Identification of Nipsnap1 as a novel auxiliary protein inhibiting TRPV6 activity

  • Joost P. H. Schoeber
  • Catalin N. Topala
  • Kyu Pil Lee
  • Tim T. Lambers
  • Guénola Ricard
  • Annemiete W. C. M. van der Kemp
  • Martijn A. Huynen
  • Joost G. J. Hoenderop
  • René J. M. BindelsEmail author
Ion Channels, Receptors and Transporters


The transient receptor potential vanilloid channels 5 and 6 (TRPV5/6) are the most Ca2+-selective channels within the TRP superfamily of ion channels. These epithelial Ca2+ channels are regulated at different intra- and extracellular sites by the feedback response of Ca2+ itself, calciotropic hormones, and by TRPV5/6-associated proteins. In the present study, bioinformatics was used to search for novel TRPV5/6-associated genes. By including pull-down assays and functional analysis, Nipsnap1—a hitherto functionally uncharacterized globular protein—was identified as a novel factor involved in the regulation of TRPV6. Electrophysiological recordings revealed that Nipsnap1 abolishes TRPV6 currents. Subsequent biotinylation assays showed that TRPV6 plasma membrane expression did not change in the presence of Nipsnap1, suggesting that TRPV6 inhibition by Nipsnap1 is independently regulated from reduced cell surface channel expression. In addition, semi-quantitative reverse transcriptase PCR and immunohistochemical labeling of Nipsnap1 indicated that Nipsnap1 is expressed in mouse intestinal tissues—where TRPV6 is predominantly expressed—but that it does not co-localize with TRPV5 in the kidney. In conclusion, this study presents the first physiological function of Nipsnap1 as an associated protein inhibiting TRPV6 activity that possibly exerts its effect directly at the plasma membrane.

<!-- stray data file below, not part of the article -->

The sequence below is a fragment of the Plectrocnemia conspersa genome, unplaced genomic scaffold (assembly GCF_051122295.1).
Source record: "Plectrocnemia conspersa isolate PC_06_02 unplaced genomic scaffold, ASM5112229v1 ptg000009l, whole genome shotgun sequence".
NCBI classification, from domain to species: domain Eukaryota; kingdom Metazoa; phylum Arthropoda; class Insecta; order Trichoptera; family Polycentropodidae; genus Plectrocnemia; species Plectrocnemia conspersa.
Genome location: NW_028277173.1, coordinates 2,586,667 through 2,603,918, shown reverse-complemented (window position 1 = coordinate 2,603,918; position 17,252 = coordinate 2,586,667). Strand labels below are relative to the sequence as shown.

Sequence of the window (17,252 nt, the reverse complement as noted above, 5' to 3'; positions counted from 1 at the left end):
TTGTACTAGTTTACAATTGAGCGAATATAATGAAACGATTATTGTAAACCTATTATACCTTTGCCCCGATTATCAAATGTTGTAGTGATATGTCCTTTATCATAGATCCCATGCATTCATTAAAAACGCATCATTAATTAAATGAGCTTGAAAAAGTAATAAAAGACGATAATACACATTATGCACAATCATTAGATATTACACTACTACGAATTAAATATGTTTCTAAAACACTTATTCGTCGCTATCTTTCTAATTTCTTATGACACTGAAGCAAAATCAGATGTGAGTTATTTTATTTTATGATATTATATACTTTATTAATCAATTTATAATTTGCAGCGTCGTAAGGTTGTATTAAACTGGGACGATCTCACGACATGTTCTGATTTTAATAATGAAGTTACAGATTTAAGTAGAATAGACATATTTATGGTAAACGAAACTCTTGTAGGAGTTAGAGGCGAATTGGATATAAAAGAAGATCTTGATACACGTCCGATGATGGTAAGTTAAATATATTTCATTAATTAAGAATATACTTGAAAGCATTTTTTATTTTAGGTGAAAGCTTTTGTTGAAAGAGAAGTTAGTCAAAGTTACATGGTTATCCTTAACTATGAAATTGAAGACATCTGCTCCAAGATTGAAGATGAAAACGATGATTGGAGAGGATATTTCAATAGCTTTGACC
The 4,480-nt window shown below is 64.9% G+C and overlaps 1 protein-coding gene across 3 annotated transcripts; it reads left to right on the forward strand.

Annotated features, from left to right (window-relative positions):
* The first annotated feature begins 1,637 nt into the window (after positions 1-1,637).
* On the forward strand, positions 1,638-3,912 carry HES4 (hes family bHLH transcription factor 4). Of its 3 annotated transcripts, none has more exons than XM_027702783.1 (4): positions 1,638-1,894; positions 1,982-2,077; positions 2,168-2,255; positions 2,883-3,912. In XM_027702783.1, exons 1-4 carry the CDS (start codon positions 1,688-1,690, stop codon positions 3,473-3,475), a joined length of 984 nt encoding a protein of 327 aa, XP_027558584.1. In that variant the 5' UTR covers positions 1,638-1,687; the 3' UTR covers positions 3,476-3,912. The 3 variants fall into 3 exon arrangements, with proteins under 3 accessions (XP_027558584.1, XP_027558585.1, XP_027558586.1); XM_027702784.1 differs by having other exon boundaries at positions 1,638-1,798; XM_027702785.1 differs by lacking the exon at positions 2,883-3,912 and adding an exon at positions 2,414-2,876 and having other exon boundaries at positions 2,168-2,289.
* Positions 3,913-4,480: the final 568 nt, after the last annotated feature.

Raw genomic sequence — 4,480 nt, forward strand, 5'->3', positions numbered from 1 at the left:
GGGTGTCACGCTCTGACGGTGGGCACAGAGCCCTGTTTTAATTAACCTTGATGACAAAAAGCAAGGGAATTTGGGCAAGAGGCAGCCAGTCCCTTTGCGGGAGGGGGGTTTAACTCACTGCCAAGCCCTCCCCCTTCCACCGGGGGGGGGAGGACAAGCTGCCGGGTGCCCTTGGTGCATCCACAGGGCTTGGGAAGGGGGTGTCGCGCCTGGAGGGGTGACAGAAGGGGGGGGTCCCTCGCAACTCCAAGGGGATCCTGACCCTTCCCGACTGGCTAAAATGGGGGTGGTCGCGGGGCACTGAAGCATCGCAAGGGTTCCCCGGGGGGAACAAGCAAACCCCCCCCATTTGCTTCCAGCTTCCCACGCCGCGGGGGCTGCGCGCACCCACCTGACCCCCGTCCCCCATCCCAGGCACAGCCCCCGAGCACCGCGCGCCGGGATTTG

TRPV5 TRPV6 Nipsnap1 Calcium homeostasis Bioinformatics 



Nipsnap1 cDNA was kindly provided by Dr. P. Deen (Physiology, Nijmegen Centre for Molecular Life Sciences, Nijmegen, The Netherlands), and rabbit-anti-GFP antiserum was kindly provided by Dr. B. Wieringa (Cell Biology, Nijmegen Centre for Molecular Life Sciences, Nijmegen, The Netherlands). We thank Mr. J. Janssen for excellent technical assistance and Mr. M. Oti for providing the conserved co-expression database. This work was supported by the Dutch Organization of Scientific Research (NWO-ALW 814.02.001, NWO-ALW 805.09.042, NWO-ALW 816.02.003) and the European Union [5th project CIMES (QLK3-2002-02151), EURYI 2006 grant to JH].


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Copyright information

© Springer-Verlag 2008

Authors and Affiliations

  • Joost P. H. Schoeber
    • 1
  • Catalin N. Topala
    • 1
  • Kyu Pil Lee
    • 1
  • Tim T. Lambers
    • 1
  • Guénola Ricard
    • 2
  • Annemiete W. C. M. van der Kemp
    • 1
  • Martijn A. Huynen
    • 2
  • Joost G. J. Hoenderop
    • 1
  • René J. M. Bindels
    • 1
    Email author
  1. 1.Department of Physiology, Nijmegen Centre for Molecular Life SciencesRadboud University Nijmegen Medical CentreNijmegenThe Netherlands
  2. 2.Centre for Molecular and Biomolecular Informatics, Nijmegen Centre for Molecular Life SciencesRadboud University Nijmegen Medical CentreNijmegenThe Netherlands

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